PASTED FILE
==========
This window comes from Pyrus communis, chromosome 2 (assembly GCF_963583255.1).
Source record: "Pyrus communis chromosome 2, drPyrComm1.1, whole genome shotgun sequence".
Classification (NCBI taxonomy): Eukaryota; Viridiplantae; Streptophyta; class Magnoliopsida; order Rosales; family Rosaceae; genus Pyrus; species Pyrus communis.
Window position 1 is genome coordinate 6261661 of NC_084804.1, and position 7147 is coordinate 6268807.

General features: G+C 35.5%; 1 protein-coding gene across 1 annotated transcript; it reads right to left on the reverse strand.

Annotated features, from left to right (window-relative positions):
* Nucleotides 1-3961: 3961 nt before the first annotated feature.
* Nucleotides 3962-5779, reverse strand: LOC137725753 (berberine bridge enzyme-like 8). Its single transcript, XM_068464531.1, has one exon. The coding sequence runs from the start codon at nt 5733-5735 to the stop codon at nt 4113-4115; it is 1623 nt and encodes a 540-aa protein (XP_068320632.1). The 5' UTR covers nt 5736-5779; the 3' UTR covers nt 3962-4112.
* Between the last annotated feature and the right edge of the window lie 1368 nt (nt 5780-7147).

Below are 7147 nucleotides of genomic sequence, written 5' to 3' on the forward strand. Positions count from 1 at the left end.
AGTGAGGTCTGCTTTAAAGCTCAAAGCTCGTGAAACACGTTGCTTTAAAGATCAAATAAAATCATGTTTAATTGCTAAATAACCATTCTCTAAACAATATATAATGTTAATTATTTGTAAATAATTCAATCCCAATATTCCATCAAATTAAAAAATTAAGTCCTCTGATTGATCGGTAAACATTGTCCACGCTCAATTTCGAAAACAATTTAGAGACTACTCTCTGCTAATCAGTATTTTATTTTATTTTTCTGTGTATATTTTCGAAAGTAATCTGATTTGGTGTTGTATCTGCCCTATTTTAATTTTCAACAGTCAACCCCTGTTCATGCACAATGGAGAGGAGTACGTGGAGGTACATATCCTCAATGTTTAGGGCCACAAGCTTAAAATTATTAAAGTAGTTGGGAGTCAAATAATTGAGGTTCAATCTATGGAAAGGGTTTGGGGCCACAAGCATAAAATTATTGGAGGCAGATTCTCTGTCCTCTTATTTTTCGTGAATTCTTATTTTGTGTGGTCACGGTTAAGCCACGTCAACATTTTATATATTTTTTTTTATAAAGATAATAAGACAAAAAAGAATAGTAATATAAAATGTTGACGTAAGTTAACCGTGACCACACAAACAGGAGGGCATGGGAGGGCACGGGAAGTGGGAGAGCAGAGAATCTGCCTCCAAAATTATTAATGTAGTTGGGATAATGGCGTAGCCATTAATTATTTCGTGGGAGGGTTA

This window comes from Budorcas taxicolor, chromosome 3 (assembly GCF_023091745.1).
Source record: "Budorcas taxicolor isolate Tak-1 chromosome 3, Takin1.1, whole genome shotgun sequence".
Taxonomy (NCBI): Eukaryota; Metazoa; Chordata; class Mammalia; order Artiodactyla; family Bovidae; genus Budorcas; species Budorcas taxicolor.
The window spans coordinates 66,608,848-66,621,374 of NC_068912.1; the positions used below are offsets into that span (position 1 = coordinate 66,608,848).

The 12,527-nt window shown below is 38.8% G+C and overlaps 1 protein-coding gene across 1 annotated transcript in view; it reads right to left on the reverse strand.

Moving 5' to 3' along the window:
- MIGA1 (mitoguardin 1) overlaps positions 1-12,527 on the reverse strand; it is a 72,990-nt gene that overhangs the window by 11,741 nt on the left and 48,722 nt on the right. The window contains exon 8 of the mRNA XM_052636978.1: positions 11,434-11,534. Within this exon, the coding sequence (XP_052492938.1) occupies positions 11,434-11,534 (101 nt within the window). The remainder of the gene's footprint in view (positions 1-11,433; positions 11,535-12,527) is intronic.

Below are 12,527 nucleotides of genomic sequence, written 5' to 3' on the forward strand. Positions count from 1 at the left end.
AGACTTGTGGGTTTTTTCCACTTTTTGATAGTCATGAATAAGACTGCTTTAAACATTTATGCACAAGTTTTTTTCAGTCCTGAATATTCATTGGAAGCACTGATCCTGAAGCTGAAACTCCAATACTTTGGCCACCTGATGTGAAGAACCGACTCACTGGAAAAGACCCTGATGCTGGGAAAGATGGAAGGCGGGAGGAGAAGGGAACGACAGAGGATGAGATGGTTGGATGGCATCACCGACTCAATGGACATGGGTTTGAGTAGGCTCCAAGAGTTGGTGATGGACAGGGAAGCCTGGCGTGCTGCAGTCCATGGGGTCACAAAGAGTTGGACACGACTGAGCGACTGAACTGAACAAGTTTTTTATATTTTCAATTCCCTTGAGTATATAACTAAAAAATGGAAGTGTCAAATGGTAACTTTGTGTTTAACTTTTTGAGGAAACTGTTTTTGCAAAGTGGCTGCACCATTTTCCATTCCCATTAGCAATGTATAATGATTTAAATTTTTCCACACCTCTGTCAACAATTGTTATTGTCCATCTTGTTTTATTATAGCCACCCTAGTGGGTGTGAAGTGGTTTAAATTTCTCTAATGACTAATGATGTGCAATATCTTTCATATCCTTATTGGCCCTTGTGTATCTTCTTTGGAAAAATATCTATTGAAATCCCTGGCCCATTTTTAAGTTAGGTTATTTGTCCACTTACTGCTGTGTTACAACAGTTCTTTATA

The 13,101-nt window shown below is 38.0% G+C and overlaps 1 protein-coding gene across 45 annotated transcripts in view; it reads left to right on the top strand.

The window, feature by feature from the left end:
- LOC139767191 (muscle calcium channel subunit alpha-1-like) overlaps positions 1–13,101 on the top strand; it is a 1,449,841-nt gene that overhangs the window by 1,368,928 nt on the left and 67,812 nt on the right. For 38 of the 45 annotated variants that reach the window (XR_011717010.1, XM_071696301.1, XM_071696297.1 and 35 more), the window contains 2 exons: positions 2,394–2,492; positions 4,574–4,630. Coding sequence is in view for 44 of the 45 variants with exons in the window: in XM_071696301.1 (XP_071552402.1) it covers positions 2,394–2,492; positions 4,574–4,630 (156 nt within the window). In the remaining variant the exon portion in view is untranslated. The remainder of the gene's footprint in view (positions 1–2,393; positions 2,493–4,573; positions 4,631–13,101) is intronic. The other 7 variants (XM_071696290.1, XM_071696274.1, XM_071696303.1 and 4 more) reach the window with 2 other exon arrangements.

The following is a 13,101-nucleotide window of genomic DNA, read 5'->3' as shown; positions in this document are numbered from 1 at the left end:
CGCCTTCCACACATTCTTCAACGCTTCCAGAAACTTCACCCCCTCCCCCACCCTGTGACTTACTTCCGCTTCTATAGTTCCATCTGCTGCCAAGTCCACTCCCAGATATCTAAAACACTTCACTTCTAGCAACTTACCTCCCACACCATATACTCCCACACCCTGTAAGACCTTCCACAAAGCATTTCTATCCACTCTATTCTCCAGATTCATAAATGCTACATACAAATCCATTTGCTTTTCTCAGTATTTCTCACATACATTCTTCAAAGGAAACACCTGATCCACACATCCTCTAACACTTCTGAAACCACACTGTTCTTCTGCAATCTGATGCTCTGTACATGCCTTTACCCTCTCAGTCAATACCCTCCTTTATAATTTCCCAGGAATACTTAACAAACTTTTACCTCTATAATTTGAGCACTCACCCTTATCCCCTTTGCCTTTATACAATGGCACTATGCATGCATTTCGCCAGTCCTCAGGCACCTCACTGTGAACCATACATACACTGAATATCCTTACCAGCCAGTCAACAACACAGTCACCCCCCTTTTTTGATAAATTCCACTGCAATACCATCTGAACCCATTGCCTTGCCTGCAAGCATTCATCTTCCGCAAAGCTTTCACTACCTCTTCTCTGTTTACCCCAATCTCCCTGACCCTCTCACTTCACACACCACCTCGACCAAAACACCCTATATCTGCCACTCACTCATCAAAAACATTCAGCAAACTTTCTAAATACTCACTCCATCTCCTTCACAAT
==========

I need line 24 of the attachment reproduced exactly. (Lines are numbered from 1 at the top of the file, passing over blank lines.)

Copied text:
The following is a 13,101-nucleotide window of genomic DNA, read 5'->3' as shown; positions in this document are numbered from 1 at the left end: